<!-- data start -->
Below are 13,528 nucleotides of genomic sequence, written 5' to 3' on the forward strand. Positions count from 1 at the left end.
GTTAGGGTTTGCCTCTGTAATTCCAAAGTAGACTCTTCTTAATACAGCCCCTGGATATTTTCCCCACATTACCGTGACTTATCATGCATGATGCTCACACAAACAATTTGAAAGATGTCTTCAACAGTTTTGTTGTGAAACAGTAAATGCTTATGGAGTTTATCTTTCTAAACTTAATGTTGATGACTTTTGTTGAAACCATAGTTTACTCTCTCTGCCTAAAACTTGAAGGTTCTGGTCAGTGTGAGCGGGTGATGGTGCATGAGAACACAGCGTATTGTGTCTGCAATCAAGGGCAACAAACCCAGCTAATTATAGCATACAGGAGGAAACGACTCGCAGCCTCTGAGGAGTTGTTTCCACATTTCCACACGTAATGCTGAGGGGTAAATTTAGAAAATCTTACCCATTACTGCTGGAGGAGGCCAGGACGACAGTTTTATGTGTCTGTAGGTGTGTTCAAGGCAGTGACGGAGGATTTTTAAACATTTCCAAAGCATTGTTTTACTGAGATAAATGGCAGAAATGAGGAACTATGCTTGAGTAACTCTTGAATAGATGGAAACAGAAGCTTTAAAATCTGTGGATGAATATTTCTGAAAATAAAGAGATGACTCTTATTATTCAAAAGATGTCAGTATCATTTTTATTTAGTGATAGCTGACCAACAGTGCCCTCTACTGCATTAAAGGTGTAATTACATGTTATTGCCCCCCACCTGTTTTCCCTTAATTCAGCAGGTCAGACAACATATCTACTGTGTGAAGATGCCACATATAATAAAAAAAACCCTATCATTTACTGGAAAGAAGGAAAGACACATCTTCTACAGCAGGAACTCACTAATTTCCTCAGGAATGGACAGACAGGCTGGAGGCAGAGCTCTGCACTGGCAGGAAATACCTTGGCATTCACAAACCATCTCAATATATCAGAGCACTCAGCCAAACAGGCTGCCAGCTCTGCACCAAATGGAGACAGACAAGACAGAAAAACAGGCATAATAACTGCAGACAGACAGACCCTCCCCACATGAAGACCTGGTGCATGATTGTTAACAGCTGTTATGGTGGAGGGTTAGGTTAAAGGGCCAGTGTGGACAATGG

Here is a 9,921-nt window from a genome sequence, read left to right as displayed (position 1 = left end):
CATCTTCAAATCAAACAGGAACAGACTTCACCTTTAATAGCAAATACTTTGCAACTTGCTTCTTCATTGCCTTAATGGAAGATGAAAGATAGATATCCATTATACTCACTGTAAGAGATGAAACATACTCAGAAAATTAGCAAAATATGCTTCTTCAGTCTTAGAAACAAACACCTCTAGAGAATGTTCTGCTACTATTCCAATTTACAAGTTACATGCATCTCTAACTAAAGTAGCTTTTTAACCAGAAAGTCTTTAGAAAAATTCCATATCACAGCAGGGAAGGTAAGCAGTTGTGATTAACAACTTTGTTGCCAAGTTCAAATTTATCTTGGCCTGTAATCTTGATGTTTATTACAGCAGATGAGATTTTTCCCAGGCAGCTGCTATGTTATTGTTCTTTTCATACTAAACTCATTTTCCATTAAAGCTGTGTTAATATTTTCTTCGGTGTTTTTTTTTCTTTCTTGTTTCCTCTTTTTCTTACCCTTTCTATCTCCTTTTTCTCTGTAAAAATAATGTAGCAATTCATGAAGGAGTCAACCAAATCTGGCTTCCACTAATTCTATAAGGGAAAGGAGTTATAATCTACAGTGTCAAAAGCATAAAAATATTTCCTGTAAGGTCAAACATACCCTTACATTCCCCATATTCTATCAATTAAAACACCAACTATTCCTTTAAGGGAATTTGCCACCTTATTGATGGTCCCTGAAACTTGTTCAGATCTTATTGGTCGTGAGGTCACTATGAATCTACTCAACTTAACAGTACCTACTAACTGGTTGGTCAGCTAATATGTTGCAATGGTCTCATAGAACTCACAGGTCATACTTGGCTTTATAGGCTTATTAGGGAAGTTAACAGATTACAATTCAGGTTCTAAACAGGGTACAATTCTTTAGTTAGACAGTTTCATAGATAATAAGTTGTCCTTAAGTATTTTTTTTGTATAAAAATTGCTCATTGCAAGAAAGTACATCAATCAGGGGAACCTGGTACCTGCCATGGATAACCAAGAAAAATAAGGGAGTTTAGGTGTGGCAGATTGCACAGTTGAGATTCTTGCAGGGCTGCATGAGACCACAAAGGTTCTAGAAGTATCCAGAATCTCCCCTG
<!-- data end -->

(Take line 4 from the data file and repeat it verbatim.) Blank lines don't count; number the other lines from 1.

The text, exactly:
CATCTTCAAATCAAACAGGAACAGACTTCACCTTTAATAGCAAATACTTTGCAACTTGCTTCTTCATTGCCTTAATGGAAGATGAAAGATAGATATCCATTATACTCACTGTAAGAGATGAAACATACTCAGAAAATTAGCAAAATATGCTTCTTCAGTCTTAGAAACAAACACCTCTAGAGAATGTTCTGCTACTATTCCAATTTACAAGTTACATGCATCTCTAACTAAAGTAGCTTTTTAACCAGAAAGTCTTTAGAAAAATTCCATATCACAGCAGGGAAGGTAAGCAGTTGTGATTAACAACTTTGTTGCCAAGTTCAAATTTATCTTGGCCTGTAATCTTGATGTTTATTACAGCAGATGAGATTTTTCCCAGGCAGCTGCTATGTTATTGTTCTTTTCATACTAAACTCATTTTCCATTAAAGCTGTGTTAATATTTTCTTCGGTGTTTTTTTTTCTTTCTTGTTTCCTCTTTTTCTTACCCTTTCTATCTCCTTTTTCTCTGTAAAAATAATGTAGCAATTCATGAAGGAGTCAACCAAATCTGGCTTCCACTAATTCTATAAGGGAAAGGAGTTATAATCTACAGTGTCAAAAGCATAAAAATATTTCCTGTAAGGTCAAACATACCCTTACATTCCCCATATTCTATCAATTAAAACACCAACTATTCCTTTAAGGGAATTTGCCACCTTATTGATGGTCCCTGAAACTTGTTCAGATCTTATTGGTCGTGAGGTCACTATGAATCTACTCAACTTAACAGTACCTACTAACTGGTTGGTCAGCTAATATGTTGCAATGGTCTCATAGAACTCACAGGTCATACTTGGCTTTATAGGCTTATTAGGGAAGTTAACAGATTACAATTCAGGTTCTAAACAGGGTACAATTCTTTAGTTAGACAGTTTCATAGATAATAAGTTGTCCTTAAGTATTTTTTTTGTATAAAAATTGCTCATTGCAAGAAAGTACATCAATCAGGGGAACCTGGTACCTGCCATGGATAACCAAGAAAAATAAGGGAGTTTAGGTGTGGCAGATTGCACAGTTGAGATTCTTGCAGGGCTGCATGAGACCACAAAGGTTCTAGAAGTATCCAGAATCTCCCCTG